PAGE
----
In recent weeks the Bronx has been the focus of media attention for its past, with the critically-acclaimed Netflix hit series ‘The Get Down,’ which follows a fictional aspiring rapper in the tumultous Bronx of 1977.
But last week the borough got an investment in its media future, as Silvercup Studios expanded from its longtime home base in Long Island City with a $35 million facility in Port Morris at 295 Locust Avenue.
Silvercup management was joined by Governor Cuomo, Council Speaker Carl Heastie and Bronx Borough President Ruben Diaz, Jr. and other city and state leaders at a Wednesday, August 17 ribbon cutting ceremony at the site.
Diaz said his borough had historically not benefitted from the film industry, and had long been portrayed in a negative light by Hollywood.
“The film industry is booming in the city and the state thanks to the tax credits,” Diaz said. “But the reality is, for too many years, the Bronx has not participated in that,” he said. “Recently though, you’ve seen shows like Gotham, Boardwalk Empire, working with the state, and more and more the film industry is looking at us to film not only in our streets, but in this 115,000-square-foot studio thanks to the Suna brothers.”
Cuomo told those on hand the Bronx, like the other outer borough, struggled for years as manufacturing jobs left.
Those struggles had often been overlooked as Manhattan prospered, he added.
But the film industry was among the businesses helping to replace those lost jobs, he said.
“The Bronx is back,” he said. “This is a much different place.”
The new facility, dubbed Silvercup North, features four production studios with 50-foot-high ceilings that can accommodate two-story sets.
The building also houses on-site production offices, grip and lighting departments and prop and wardrobe storage areas.
The new studio is expected to create 400 film industry jobs, according to the governor’s office.
“Port Morris is the perfect location for our newest studio,” said company president Stuart Suna. “With easy access to transportation, and the many offerings in this burgeoning neighborhood, as well as the incredible support from the state, the city and the Bronx, we expect Silvercup North to be a big success for us, the productions we support, and the local community.”
The company received a $1.6 million performance-based grant through the New York City Regional Economic Development Council to help fund construction and equipment.
The first program to be filmed at the facility will be ‘Time After Time,’ a science-fiction tinged ABC series from executive producer Kevin Williamson (‘Scream,’ ‘Dawson’s Creek’), who will also serve as a co-executive producer with Marcos Siega, who produced ‘Blindspot’ and ‘The Following.’ The series is based on a 1979 novel of the same name by Nicholas Meyer.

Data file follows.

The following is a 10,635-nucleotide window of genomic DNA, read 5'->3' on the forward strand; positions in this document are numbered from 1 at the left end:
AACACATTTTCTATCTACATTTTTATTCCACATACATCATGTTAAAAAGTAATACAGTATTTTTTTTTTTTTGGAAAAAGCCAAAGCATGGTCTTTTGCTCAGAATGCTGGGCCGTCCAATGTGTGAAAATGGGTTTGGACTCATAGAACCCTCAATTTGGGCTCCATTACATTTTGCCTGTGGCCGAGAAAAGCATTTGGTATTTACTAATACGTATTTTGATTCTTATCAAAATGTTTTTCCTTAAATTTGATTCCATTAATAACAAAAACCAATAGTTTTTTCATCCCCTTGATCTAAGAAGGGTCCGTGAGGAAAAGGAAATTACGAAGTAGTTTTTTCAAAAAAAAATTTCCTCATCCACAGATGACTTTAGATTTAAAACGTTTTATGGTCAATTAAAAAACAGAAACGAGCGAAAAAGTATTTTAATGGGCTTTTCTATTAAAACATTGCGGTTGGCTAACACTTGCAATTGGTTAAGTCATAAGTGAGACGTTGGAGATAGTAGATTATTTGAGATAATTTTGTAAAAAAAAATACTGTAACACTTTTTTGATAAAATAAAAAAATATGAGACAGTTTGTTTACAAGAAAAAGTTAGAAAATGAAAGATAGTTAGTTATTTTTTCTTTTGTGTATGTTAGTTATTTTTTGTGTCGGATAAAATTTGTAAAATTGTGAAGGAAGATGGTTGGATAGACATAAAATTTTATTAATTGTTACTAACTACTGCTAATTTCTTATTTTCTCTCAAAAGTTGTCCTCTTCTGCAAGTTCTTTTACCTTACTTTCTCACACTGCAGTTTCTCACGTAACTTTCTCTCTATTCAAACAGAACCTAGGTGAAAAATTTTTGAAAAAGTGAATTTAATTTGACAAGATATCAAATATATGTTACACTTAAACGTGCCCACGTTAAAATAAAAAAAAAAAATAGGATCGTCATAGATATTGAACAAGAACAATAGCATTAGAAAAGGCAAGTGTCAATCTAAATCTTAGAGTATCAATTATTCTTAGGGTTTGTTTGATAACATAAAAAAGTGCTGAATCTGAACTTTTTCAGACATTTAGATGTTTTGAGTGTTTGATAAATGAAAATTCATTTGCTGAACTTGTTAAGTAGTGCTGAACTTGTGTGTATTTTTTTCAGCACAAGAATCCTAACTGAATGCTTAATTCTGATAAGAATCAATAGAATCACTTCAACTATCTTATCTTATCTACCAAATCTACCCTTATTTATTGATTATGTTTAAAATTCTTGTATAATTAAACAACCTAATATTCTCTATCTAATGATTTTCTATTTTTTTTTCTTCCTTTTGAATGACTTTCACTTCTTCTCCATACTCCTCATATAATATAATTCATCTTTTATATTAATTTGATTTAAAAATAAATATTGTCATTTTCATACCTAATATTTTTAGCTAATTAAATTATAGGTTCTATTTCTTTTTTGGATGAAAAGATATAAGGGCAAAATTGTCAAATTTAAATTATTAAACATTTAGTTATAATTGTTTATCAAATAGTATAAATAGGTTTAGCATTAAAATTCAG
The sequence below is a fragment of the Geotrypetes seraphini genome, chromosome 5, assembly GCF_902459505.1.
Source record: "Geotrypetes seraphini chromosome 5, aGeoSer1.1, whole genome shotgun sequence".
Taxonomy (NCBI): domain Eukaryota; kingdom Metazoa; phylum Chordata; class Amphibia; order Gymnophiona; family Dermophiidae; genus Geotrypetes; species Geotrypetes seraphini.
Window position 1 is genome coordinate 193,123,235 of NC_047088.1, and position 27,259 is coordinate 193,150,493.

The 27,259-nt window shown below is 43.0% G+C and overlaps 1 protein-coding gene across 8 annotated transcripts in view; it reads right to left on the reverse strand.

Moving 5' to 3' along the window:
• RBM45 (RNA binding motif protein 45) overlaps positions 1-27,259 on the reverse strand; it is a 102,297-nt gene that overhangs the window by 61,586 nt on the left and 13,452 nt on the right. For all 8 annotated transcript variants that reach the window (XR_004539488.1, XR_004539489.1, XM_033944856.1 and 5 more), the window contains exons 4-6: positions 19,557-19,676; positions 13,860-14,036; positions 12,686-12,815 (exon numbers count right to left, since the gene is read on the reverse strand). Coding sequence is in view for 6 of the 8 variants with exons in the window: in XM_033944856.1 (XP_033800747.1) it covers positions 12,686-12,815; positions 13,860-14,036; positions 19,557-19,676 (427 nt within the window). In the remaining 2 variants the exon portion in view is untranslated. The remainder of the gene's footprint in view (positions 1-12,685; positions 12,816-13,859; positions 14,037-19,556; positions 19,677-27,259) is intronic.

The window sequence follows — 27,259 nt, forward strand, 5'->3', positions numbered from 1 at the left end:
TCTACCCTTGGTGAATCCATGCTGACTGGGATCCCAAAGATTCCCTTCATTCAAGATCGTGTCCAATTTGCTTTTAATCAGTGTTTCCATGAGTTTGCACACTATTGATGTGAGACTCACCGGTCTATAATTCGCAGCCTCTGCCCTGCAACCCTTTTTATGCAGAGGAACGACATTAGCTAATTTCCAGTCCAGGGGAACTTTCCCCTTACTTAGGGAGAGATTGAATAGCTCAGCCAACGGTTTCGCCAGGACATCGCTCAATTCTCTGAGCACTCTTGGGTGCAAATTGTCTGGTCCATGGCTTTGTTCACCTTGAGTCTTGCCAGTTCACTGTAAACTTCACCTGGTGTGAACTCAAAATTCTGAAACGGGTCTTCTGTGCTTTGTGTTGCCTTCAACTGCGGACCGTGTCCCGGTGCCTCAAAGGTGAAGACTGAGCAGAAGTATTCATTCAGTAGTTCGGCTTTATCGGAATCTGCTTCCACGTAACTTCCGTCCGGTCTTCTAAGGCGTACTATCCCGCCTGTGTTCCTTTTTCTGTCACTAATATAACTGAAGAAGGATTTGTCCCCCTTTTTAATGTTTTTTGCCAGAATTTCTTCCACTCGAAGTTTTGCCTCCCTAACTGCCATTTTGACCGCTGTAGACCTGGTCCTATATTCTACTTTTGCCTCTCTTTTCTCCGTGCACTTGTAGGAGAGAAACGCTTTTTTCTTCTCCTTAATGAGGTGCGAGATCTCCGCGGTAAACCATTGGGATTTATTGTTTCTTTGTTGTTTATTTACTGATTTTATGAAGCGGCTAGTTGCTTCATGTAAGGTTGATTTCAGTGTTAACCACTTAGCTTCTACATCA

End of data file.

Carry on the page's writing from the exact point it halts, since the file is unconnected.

The show follows the fictional exploits of ‘The Time Machine’ author H.G. Wells, played by Freddie Stroma of the Harry Potter films, as he travels into the future in his time machine to hunt Jack the Ripper, played by Josh Bowman of ABC’s ‘Revenge.’
The show also stars Genesis Rodriguez and Regina Taylor.
“The opening of Silvercup North in the Bronx is further proof of the borough’s growing economy, especially as a new home for New York City’s iconic film industry,” said Ryan Birchmeier, NYC Economic Development Corporation Public Affairs associate. “Later this year, York Studios, a production company supported by the City’s Industrial Development Agency, will also open in the Soundview neighborhood. The New York City Economic Development Corporation is proud to continue creating quality jobs across the five boroughs and a variety of industries.”
Bronx Chamber of Commerce President and CEO Nunzio Del Greco called the growing film industry presence in the borough “fabulous news.”
“Anytime a prominent company moves into the Bronx, it’s good for revitalization and redevelopment. There’s no downside, that’s for sure.”
Del Greco said the studio would help property values and businesses in the area, much like the developing Mott Haven area now being given the trendy name Piano district, with its thriving restaurants and apartments.
“The Bronx isn’t the forgotten borough anymore.” He said.